Page:A Brief History of Modern Philosophy.djvu/272
In addition to this we note Darwin's hypothesis of the origin of the species announced during the fifties. Natural science thus demonstrated the existence of a profound vital relationship, where man had previously seen nothing more than gaps and fragments, in a brilliant manner. The only question was as to what would be the bearing of these discoveries on the treatment of philosophic problems. The appropriation of the new views came most natural to positivism, and we have already seen how Herbert Spencer endeavored to incorporate them in his evolutional system.
The new impulse of natural science furnished the occasion for a large German literature of a materialistic trend, which had the effect of disseminating the ideas and discoveries of natural science very widely. About the middle of the nineteenth century the German literature of a materialists were supported in their opposition to dogmatics and spiritualistic speculations—as had been the case with their French precursors of the eighteenth century—by an idealistic movement based upon the interests of humanity and progress. It is to be observed that idealism is not incongruous with theoretical materialism: the materialist can consistently recognize the value of mental phenomena and efficiency, even though he does regard them as due to mere molecular changes.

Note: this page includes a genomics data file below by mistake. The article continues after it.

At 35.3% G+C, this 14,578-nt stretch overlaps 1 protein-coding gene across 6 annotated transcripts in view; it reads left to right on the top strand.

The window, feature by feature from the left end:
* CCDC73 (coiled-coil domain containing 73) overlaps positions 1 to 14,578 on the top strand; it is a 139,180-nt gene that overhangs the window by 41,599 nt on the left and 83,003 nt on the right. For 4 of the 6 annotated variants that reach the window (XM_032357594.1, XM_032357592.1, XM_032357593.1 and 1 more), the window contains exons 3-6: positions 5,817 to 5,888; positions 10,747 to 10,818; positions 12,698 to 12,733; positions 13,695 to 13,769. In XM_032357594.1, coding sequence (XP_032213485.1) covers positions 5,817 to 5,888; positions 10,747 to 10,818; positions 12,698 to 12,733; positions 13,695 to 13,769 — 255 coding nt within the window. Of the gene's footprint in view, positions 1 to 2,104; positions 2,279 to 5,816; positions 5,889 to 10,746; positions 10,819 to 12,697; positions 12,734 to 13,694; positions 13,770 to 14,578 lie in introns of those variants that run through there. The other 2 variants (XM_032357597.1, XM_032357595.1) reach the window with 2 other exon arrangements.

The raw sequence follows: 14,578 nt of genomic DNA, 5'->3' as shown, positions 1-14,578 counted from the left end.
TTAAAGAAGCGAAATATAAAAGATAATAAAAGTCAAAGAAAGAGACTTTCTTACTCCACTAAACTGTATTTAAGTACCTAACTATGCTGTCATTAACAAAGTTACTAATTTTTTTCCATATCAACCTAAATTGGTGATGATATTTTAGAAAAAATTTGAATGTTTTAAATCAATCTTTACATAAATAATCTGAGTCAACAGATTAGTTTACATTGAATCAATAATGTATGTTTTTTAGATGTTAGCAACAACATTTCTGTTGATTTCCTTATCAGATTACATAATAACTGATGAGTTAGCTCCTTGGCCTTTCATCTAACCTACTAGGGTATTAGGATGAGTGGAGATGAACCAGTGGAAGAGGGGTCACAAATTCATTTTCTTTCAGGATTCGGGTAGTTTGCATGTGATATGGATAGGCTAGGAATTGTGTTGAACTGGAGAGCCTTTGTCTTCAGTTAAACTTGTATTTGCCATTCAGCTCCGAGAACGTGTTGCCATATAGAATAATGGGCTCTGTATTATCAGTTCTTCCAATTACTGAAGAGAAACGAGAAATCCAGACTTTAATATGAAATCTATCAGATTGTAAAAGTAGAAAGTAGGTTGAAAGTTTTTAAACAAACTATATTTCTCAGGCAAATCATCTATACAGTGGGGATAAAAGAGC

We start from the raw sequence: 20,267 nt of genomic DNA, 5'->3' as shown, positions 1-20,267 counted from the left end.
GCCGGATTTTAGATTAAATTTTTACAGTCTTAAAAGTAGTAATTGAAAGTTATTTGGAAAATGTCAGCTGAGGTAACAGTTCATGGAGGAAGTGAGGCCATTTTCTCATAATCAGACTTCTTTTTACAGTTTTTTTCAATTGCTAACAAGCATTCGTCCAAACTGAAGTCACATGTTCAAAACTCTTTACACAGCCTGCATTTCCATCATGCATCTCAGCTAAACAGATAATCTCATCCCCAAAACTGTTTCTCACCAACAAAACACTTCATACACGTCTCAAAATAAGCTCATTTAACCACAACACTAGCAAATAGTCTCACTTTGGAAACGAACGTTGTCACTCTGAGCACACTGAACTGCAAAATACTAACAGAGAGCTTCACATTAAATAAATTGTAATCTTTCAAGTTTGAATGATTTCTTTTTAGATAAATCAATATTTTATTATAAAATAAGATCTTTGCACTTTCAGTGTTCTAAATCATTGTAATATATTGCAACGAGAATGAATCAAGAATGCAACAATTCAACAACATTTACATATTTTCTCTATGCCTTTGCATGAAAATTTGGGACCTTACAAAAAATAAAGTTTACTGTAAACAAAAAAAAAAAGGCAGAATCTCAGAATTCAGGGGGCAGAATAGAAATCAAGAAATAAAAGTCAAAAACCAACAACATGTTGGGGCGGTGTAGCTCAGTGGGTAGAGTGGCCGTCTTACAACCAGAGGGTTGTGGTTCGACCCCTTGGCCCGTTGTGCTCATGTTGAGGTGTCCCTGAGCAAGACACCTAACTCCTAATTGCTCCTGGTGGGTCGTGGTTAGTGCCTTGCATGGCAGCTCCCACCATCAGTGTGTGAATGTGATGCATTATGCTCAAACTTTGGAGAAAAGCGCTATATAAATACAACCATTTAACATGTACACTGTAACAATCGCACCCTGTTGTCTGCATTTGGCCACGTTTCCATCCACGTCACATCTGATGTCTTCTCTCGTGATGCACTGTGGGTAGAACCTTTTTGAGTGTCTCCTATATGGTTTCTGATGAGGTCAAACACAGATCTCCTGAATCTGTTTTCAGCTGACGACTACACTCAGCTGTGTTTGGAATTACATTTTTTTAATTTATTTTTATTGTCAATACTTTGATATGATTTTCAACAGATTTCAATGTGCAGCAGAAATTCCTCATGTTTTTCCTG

The most noted writer in this movement is the physiologist, Jacob Moleschott (1822–1893), who was born in Holland, was Docent at Heidelberg in his youth, and, after being dismissed there on account of his views, went to Zurich and later to Italy, where he enjoyed a long and successful career as professor of physiology. In his book, Kreislauf des Lebens (1852), he extols chemistry as the highest science because it shows how matter—and to-